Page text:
Rosa Lynn sends her druggie daughter Loretta and her children Thomas and Tracy away from the big city to live with their uncle Earl in the ancestral home in rural Mississippi. Earl puts ... See full summary »
Dean Cage is a former CIA operative who suffers from extreme PTSD. While in a program to resolve the stress of the loss his future brother-in-law Scott, he plans to meet Scott's sister at a... See full summary »
Los-Angeles commercials director Max visits his friend, artist Charlie, who was diagnosed with AIDS in New York. There he meets Karen, they are attracted to each other and after they meet ... See full summary »
A 25 year old female White House staffer, Carla Town is murdered in the White House. D.C. homicide detective Regis is assigned to investigate, only to find all evidence suppressed by the ... See full summary »
Alek is an immigrant from the Soviet Union who was a talented boxer in his day, but he was not allowed on the Soviet national team because he was a Jew. Depressed and discouraged, he meets ... See full summary »
Klaus Maria Brandauer,
Two converging story lines involving corrupt cops ripping off drug dealers and serial killers are followed as former drug dealer Lucky, trying to go straight after doing a prison stint, ... See full summary »
Shaw is an operative for the United Nations' covert dirty-tricks squad, using espionage and quasi-ethical tactics to secure peace and cooperation. When a shipping container full of dead ... See full summary »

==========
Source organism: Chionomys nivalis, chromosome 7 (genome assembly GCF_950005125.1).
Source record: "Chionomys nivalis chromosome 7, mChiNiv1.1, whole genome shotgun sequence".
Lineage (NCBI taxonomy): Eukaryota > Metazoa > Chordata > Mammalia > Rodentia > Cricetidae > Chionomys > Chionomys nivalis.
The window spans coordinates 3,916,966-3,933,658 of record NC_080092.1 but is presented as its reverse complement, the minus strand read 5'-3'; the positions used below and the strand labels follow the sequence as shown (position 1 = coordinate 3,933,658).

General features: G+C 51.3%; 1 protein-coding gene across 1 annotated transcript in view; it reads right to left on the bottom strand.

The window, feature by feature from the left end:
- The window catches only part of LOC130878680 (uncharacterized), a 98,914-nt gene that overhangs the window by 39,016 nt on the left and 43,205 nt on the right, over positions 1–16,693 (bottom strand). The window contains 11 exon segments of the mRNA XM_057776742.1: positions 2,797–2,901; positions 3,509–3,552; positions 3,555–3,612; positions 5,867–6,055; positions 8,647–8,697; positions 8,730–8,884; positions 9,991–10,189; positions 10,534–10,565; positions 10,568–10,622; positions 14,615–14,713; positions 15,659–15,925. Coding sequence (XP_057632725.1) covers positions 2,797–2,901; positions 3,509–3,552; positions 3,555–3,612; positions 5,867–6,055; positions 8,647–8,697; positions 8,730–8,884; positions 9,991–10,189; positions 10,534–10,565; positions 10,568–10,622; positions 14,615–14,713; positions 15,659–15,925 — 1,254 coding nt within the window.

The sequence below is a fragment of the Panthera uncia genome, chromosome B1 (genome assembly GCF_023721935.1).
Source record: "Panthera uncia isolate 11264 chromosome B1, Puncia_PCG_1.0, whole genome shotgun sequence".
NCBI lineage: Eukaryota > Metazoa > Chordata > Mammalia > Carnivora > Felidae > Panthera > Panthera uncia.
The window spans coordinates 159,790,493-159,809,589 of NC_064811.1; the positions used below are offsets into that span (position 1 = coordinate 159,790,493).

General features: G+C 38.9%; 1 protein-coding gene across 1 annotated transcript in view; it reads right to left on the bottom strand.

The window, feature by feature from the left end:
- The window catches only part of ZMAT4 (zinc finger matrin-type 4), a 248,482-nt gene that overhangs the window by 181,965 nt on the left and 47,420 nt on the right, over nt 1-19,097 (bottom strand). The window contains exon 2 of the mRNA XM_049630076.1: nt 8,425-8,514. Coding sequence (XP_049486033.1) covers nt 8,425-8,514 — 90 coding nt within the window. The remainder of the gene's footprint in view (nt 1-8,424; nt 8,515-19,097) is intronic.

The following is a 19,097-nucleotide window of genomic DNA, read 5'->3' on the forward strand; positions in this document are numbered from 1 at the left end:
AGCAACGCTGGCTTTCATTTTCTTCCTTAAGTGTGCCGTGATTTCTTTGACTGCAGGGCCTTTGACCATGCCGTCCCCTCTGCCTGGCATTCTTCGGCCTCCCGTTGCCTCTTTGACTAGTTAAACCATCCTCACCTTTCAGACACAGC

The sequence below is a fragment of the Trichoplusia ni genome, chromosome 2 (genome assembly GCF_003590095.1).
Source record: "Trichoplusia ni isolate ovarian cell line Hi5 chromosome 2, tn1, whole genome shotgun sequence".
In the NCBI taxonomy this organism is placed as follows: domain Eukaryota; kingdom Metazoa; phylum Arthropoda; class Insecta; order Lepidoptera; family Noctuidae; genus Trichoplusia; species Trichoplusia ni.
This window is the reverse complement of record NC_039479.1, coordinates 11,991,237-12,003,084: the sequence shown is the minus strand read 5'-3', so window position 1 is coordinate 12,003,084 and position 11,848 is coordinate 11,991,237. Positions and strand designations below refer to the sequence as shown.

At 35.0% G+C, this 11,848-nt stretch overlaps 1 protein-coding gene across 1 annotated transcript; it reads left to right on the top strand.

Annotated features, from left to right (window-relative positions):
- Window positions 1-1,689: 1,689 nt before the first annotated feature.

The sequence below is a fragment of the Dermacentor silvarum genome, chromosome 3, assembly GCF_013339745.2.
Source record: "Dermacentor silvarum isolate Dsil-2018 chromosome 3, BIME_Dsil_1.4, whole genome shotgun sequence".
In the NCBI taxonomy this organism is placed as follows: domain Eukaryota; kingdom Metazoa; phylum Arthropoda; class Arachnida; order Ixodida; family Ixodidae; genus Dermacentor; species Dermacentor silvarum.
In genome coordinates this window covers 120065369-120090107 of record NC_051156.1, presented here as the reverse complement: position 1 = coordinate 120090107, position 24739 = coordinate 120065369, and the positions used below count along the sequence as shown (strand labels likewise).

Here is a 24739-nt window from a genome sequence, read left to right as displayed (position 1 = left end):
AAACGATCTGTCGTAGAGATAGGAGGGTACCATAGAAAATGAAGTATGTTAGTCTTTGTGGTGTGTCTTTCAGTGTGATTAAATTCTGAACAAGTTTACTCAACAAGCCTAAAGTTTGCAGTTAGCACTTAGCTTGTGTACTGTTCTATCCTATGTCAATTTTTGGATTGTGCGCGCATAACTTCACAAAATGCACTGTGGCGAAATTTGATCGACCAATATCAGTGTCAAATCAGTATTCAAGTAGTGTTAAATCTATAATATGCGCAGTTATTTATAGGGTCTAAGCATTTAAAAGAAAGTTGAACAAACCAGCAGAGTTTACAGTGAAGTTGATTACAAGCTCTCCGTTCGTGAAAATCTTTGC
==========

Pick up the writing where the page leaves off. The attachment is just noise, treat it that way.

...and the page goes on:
Rosa Lynn sends her druggie daughter Loretta and her children Thomas and Tracy away from the big city to live with their uncle Earl in the ancestral home in rural Mississippi. Earl puts Loretta to work in his restaurant, Just Chicken, while also telling them about the generations of their family, the Sinclairs, dating back to their time in slavery before the the Civil War. Written by
Jon Reeves <email@example.com>
The bus runs, in two scenes, on narrow gravel roads. No scheduled bus line anywhere between Chicago and Mississippi would have run on a gravel road since, maybe, the 1930s. See more »
I don't know how she's going to recognize me. She thinks somebody else is her own dead mother.
Oh, yeah? Maybe somethin' come back if she more of ya.
Dad, how many times we got to talk about this? I'm not moving back to Mississippi.
But your roots are here.
You taught me that my roots are here.
[pause, looks at the checkerboard]
Whose move is it? You always do this. Why do you always start talking and then you...
See more »
This film is a pallid mediocrity which wastes the enormous talents involved in it, including the magnificent Ms. Angelou. (One wonders, though, how being a great poet and prose writer qualifies her to direct a major feature). The true crime in this film is the dreadful script which gives the characters no development beyond shallow cliche (Drug-Addicted Urban Mom, Gentle Older Rural Man). The most annoying cliche of all is the old myth that the city kills and the country heals. What a crock. Our struggles are in our souls, not our locations, and moving back home to the country won't solve anything if you are not in a position to do the hard work to heal yourself. What a waste this movie was, considering what it could have been. If anyone wishes to see what such a movie can be if done right, also with Alfre Woodard in a starring role, give "Passion Fish" a try. It is much more truthful and far better done.
2 of 4 people found this review helpful.
Was this review helpful to you?